We toss the word around yoga and spiritual circles, but do you really know what it means? Believe it or not, it’s listed in Urban Dictionary:
Namaste – an ancient Sanskrit greeting still in everyday use in India and especially on the trail in the Nepal Himalaya. Translated roughly, it means “I bow to the God within you,” or “The Spirit within me salutes the Spirit in you” – a knowing that we are all made from the same One Divine Consciousness.
I ask you what that means to you, dear reader. To me it means that every single person I meet every day is a part of the One Spirit of God just as I am. In the real world of human 3D, that can be difficult to accept because that means that the jerk who just cut you off on the highway is also a part of you.
That is the key to world peace, though. This philosophy holds that we are all connected. Some describe it as a red thread that unites us to each other, others describe it as the ever-winding roots of a common tree.
Humans are headstrong, though. We believe what we believe, but are unwilling to open our minds to possibilities that make us question ourselves.
I see things a little differently. When the jerk on the road cuts me off (and I’m in the at-peace frame of mind,) I remember the times I have cut people off on the road. My reasons were seldom vindictiveness. Usually, it was because I was so caught up in my human matrix that I wasn’t paying attention to the drivers around me. At other times, I was so caught up in my reality that I thought it was more important for me to get to where I was going.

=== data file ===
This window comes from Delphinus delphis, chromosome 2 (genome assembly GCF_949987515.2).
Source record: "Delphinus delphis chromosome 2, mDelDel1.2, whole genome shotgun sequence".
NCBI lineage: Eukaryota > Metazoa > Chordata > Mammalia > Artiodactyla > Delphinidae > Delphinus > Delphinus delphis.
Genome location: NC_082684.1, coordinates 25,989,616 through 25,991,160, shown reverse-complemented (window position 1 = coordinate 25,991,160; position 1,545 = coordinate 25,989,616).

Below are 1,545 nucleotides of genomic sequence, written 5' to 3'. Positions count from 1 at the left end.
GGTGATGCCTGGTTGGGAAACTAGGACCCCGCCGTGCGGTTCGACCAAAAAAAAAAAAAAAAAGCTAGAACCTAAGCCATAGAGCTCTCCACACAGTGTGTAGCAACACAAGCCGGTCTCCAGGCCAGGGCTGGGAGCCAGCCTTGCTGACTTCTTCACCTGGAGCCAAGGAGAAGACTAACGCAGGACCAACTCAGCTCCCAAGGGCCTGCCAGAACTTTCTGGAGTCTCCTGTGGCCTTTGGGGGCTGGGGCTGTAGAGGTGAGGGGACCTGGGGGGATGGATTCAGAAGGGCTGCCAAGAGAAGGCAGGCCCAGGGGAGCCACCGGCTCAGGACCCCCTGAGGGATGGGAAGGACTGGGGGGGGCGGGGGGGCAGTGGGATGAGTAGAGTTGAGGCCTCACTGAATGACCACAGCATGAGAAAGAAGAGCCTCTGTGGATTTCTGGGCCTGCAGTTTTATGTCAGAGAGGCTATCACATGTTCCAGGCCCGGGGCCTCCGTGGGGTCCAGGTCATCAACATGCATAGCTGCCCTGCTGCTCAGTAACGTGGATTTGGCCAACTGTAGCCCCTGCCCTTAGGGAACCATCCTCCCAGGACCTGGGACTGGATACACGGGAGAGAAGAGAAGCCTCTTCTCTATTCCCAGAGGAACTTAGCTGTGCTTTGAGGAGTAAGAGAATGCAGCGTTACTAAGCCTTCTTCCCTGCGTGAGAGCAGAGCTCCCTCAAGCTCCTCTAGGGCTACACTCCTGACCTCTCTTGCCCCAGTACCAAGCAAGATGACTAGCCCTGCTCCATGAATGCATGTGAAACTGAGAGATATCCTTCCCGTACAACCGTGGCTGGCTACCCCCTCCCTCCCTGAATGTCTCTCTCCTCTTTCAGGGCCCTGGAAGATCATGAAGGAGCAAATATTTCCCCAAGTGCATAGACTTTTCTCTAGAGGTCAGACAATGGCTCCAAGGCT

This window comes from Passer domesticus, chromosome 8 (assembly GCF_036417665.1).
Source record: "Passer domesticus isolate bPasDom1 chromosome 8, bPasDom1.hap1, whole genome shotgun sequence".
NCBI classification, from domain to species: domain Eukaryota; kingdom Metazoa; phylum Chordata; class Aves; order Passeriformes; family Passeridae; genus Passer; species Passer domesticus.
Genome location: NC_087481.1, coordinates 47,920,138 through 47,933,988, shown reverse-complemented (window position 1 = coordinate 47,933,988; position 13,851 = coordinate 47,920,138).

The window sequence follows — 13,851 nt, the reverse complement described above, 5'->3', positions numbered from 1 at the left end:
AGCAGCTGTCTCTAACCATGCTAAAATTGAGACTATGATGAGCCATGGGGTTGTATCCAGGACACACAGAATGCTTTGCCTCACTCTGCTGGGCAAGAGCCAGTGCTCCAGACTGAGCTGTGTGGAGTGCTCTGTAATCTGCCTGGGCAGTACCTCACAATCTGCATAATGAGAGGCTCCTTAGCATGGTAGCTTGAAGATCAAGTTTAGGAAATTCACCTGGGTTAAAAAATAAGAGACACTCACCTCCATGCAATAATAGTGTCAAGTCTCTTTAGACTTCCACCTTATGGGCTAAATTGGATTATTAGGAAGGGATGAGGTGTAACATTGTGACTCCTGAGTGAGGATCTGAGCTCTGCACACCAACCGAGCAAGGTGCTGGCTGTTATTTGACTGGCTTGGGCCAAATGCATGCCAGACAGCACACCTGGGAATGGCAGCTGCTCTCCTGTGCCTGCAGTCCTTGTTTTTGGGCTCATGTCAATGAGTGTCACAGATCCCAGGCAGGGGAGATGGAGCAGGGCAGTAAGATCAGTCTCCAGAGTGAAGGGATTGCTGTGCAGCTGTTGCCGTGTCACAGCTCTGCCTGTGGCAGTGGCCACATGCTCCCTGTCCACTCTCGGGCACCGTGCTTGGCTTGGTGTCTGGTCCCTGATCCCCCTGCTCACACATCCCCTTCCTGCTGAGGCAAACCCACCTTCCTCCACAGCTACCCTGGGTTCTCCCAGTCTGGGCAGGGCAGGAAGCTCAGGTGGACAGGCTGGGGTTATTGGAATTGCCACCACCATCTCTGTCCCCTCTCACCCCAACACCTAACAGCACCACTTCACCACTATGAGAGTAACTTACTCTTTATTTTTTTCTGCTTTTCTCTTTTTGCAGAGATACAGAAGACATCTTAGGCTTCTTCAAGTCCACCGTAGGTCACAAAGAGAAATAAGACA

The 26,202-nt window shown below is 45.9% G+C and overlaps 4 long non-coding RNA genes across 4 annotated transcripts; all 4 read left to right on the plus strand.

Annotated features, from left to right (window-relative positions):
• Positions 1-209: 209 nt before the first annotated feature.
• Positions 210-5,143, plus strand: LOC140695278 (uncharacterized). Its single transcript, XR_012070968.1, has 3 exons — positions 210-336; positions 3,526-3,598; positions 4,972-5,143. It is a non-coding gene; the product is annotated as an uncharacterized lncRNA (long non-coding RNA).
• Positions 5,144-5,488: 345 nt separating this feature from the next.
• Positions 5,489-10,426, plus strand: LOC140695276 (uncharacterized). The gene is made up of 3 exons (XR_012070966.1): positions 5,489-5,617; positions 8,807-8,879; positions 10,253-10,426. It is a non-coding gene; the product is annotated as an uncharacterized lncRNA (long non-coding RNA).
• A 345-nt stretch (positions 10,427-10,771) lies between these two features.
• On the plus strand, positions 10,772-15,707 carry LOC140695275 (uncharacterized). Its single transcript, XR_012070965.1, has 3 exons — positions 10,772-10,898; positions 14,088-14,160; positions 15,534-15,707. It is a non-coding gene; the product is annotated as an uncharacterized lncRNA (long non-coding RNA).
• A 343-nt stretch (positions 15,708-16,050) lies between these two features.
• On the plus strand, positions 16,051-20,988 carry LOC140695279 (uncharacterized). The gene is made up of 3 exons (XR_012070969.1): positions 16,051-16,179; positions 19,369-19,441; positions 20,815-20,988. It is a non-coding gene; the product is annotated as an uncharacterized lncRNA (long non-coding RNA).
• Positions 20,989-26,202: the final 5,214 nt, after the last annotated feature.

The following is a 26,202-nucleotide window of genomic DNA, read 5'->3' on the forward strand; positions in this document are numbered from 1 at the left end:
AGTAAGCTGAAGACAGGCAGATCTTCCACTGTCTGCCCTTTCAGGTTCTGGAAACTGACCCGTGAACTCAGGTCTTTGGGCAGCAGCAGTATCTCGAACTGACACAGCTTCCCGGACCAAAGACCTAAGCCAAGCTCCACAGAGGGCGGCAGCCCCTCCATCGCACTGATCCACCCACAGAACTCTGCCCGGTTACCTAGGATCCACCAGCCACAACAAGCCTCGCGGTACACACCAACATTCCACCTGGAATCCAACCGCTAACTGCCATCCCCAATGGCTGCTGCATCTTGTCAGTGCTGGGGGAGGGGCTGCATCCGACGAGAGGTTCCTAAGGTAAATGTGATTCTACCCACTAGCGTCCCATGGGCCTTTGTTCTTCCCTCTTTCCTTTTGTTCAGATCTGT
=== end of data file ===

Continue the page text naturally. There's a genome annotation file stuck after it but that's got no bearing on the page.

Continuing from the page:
You see, I understand that sometimes I, too, can be that jerk on the road. And I am ashamed.
The key to living together in peace, I believe, is for us to understand that it is the human matrix that separates us. It binds us to our own reality, insisting that our truth is more true than someone else’s. Our matrix is the tie that binds us to a life of empty expectations and heartless hearts. Our escape is to realize that the rainbow that arcs overhead after a rainstorm is the same for us as it is for the person in the next car, only our connection to reality can change our perception.
After all, Jesus did say in Mark 12:31 that the greatest commandment is to “’Love your neighbor as yourself.’ There is no commandment greater than these.” That is my favorite quote because I understand that loving others is the key to abolishing what separates us. Once we live this truth, we will find peace within ourselves.
Consider this truth, my friends. When you find yourself judging the man across the street, instead take a breath and realize that you control the effect he has on you. In the tree analogy, when his root threatens to choke yours, redirect your root so that he has no effect on you.
Yes, I understand this is easier said than done, but, after all, we are here to learn and live with free will.
What will you choose?
I repeat, Namaste, my friends, because you and I are truly one under the one true Source that is our God.
The Dragonfly’s Student